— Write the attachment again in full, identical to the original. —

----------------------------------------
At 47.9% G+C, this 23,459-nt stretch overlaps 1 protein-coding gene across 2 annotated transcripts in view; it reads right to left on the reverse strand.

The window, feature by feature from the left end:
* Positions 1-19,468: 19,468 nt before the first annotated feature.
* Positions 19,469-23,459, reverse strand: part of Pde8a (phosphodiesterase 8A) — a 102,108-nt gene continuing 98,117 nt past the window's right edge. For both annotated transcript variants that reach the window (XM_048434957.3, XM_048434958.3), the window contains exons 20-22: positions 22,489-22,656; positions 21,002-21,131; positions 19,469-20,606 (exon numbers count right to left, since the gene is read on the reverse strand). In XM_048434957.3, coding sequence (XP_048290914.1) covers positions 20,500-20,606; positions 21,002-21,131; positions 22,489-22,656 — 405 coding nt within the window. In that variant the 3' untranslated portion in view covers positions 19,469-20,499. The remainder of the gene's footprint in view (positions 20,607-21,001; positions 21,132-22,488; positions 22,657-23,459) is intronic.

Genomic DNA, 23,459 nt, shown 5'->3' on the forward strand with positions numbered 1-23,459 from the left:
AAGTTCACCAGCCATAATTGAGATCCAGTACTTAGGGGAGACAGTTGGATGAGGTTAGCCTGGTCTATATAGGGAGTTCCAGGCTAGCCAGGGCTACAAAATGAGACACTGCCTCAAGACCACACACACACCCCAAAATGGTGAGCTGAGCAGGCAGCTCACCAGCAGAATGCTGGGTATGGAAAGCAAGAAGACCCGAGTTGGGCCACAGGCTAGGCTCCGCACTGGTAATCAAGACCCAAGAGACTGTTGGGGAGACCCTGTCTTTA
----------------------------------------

At 47.9% G+C, this 23,459-nt stretch overlaps 1 protein-coding gene across 2 annotated transcripts in view; it reads right to left on the reverse strand.

The window, feature by feature from the left end:
* Positions 1-19,468: 19,468 nt before the first annotated feature.
* Positions 19,469-23,459, reverse strand: part of Pde8a (phosphodiesterase 8A) — a 102,108-nt gene continuing 98,117 nt past the window's right edge. For both annotated transcript variants that reach the window (XM_048434957.3, XM_048434958.3), the window contains exons 20-22: positions 22,489-22,656; positions 21,002-21,131; positions 19,469-20,606 (exon numbers count right to left, since the gene is read on the reverse strand). In XM_048434957.3, coding sequence (XP_048290914.1) covers positions 20,500-20,606; positions 21,002-21,131; positions 22,489-22,656 — 405 coding nt within the window. In that variant the 3' untranslated portion in view covers positions 19,469-20,499. The remainder of the gene's footprint in view (positions 20,607-21,001; positions 21,132-22,488; positions 22,657-23,459) is intronic.

Genomic DNA, 23,459 nt, shown 5'->3' on the forward strand with positions numbered 1-23,459 from the left:
AAGTTCACCAGCCATAATTGAGATCCAGTACTTAGGGGAGACAGTTGGATGAGGTTAGCCTGGTCTATATAGGGAGTTCCAGGCTAGCCAGGGCTACAAAATGAGACACTGCCTCAAGACCACACACACACCCCAAAATGGTGAGCTGAGCAGGCAGCTCACCAGCAGAATGCTGGGTATGGAAAGCAAGAAGACCCGAGTTGGGCCACAGGCTAGGCTCCGCACTGGTAATCAAGACCCAAGAGACTGTTGGGGAGACCCTGTCTTTA